You hear a song that you loathe, or someone singing your favorite song wildly out of tune. Your initial reaction: irritation. Desired emotion: joy.
Your first reaction might be to cover your ears and scream “La La La La” or to simply let this music turn your mood sour.
Your reframe would be to imagine a person who would find this joyful. Would a child love this song? You might imagine that someone else is singing. (Use your “mind’s ear” just like you use your “mind’s eye” to imagine moving furniture around a room).
Sometimes the reframe leads me to joy. Other times, it helps me turn away from anger and toward acceptance. Sometimes it gets me to a place where I can feel gratitude mix with melancholy- like saying “I am missing something or someone that is no more, but so glad I have the memory.” If you decide to try the reframing technique, give yourself credit when you bring yourself to any emotion that is more comfortable to you than your initial emotion. Celebrate often with music that lifts your mood, the kindness of friends, or a moment of silent meditation.
Remember that one or two flashes of joy can provide fuel for future joy, like a snowball gaining size and momentum as it rolls down a hill. If you had a talk with someone who was caring and tender, spend a few moments reliving those feelings. Conversely, if watching the news makes your blood boil, turn it off. You can read the headlines from a print news source at a time when you feel you can better manage the negative stories.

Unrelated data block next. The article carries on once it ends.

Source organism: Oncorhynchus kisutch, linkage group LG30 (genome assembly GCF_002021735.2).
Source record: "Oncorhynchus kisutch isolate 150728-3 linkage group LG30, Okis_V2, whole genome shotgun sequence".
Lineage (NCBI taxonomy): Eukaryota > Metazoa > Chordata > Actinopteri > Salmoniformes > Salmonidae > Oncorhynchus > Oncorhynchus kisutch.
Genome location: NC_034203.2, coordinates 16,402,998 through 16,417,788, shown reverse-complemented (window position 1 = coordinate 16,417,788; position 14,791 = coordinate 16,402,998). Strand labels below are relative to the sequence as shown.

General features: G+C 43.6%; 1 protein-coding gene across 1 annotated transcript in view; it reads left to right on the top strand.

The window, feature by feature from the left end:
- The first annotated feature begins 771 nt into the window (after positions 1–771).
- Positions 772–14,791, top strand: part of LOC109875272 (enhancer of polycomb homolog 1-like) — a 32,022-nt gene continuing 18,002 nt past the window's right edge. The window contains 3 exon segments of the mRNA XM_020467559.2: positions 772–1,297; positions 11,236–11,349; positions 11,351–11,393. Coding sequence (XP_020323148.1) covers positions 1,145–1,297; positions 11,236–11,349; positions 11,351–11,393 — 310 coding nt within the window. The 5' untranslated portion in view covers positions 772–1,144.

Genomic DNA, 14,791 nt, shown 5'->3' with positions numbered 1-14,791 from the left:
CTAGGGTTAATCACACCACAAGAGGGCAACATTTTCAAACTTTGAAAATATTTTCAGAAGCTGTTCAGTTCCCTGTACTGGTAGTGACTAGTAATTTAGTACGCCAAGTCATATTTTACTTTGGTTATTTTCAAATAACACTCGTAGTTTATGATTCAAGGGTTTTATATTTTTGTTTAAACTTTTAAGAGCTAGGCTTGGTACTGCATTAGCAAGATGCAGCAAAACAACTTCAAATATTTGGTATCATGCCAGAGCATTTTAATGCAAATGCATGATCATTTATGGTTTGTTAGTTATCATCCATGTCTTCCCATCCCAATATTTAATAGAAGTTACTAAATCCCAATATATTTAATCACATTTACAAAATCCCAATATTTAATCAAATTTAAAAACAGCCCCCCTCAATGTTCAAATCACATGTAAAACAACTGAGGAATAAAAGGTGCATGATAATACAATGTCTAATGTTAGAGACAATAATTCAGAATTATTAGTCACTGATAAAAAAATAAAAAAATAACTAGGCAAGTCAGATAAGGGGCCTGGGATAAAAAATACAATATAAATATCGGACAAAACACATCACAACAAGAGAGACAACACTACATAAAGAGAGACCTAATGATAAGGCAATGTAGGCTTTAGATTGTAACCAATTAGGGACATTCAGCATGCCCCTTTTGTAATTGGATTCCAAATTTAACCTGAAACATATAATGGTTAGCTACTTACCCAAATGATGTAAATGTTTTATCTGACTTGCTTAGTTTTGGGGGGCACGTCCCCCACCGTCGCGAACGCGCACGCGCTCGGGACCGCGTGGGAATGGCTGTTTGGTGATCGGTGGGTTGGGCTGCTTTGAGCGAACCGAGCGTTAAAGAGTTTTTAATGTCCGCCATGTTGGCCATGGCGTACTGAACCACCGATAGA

Lastly, keep in mind that music can be a major mood moderator. You can control the kinds of music you hear, so if the radio is souring your mood, change the station. Surround yourself with music that suggests joy, happiness, and comedy in order to push away the negative moods and truly find joy in the holidays.
All out of ideas for “joyous” songs? Try the songs on my Youtube playlist “JOY”: